36. Planning Policy Statement 5 (PPS5) was a short-lived guidance replacement for PPG15, swept away in only 20 months by the NPPF. During its short life the Practice Guide accompanying PPS5 became a more generalized statement about the preservation of all original roofing materials although thatch was still referred to in some detail. The historical and archaeological significance of multi-layered thatch roofs, particularly where the bottom layer is smoke blackened continued to be emphasised, with the injunction that significance should be retained by replacing only the topcoat. Furthermore, ambiguity regarding the type of thatching material to be used was removed by the introduction of the phrase ‘type and form of thatch rather than simply ‘form of thatch’ (as was used in PPG15). References to the impact of the Building and Fire Regulations were omitted.

37. In both PPG15 and the PPS5 Guide, the importance of maintaining regional thatching traditions and local ways of detailing eaves, ridges and verges were also highlighted. [13]

38. The PPG5 Guide also cited specifically Thatch and Thatching: A Guidance Note published by English Heritage in 2000. This describes the three main types of thatch; water reed, combed wheat reed, and long straw. It also says that local authorities should control by listed building consent the loss of thatch, when a change of material or style is proposed and that the onus should therefore be on the applicant to justify the need for such a change. [14] This centrally generated authoritative guidance continues to be a material consideration at appeal. It has particular importance in those areas where there are significant numbers of thatched listed buildings but where no local supplementary planning guidance has been produced.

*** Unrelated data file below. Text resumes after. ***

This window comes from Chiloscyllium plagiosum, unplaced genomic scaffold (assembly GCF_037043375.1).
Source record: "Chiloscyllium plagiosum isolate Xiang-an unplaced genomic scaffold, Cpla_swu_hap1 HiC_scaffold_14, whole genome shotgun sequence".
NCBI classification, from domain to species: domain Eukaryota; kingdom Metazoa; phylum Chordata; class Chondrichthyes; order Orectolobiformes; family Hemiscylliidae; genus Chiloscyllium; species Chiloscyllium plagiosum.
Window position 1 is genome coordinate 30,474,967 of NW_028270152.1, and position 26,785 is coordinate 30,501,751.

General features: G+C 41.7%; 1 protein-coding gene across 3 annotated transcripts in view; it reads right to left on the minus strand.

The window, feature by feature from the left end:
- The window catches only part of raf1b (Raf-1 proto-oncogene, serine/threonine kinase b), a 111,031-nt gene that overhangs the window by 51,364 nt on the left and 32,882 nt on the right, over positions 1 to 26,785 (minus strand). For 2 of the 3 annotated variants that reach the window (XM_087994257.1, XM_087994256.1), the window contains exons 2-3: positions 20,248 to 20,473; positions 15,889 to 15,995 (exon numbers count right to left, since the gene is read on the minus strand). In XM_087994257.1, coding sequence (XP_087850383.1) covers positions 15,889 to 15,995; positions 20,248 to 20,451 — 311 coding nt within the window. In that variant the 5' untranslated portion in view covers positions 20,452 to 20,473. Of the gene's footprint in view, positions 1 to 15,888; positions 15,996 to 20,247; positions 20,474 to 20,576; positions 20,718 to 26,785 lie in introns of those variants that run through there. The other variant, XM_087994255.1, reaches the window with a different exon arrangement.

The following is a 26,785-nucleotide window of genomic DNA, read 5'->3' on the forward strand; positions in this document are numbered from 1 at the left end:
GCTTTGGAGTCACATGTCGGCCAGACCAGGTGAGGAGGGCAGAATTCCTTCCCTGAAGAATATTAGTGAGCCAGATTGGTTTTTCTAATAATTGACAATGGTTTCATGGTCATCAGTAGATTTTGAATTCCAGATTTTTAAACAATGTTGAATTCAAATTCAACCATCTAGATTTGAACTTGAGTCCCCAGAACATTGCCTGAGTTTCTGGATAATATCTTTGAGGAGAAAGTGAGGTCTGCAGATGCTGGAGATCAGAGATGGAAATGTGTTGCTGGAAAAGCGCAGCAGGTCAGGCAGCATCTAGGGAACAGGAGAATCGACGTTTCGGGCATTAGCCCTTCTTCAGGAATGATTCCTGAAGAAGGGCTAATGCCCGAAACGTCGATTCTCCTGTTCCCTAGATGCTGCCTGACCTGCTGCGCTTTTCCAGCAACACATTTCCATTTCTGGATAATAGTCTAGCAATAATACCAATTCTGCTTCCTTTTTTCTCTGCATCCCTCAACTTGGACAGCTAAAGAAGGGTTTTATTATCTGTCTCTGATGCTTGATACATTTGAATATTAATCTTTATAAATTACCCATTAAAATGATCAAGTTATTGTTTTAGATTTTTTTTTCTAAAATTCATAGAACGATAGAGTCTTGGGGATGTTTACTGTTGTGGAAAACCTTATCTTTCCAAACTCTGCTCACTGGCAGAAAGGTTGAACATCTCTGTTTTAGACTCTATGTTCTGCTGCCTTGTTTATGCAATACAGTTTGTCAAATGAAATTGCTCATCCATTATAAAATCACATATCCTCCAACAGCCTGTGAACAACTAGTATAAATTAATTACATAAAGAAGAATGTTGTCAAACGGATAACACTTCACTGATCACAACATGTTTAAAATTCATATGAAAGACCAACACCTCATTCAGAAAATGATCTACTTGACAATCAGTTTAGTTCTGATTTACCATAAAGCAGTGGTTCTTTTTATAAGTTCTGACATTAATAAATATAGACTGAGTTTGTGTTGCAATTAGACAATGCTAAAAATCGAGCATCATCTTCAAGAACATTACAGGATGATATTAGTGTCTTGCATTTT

39. After the restructuring of English Heritage and the formation of Historic England in April 2015 a number of further advisory documents were published by the latter, as replacements for the PPS5 Practice Guide cancelled on 27 March 2015. The current advice is no longer badged by CLG and DCMS. [15] [16]

40. One of the documents replacing the PPS5 Practice Guide is Historic England Advice Note 2: Making changes to Heritage Assets [HEAN 2], published in February 2016. With regard to materials for repair generally, Paragraph 11 states:

‘Original materials normally only need to be replaced when they have failed in their structural purpose. Repairing by re-using materials to match the original in substance, texture, quality and colour, helps maintain authenticity, ensures the repair is technically and visually compatible, minimises the use of new resources and reduces waste.’
Thatch is specifically mentioned in Paragraph 12:
‘Replacement of one material by another may harm significance and will in those cases need clear justification. Therefore, while the replacement of an inappropriate and non-original material on a roof, for example, is likely to be easily justified, more justification will be needed for changes from one type of thatch, slate or tile to another, or for changes in the way the material is processed, applied and detailed.’
Readers may care to note however that the advice in the draft of HEAN2 was more specific and arguably more helpful. [17]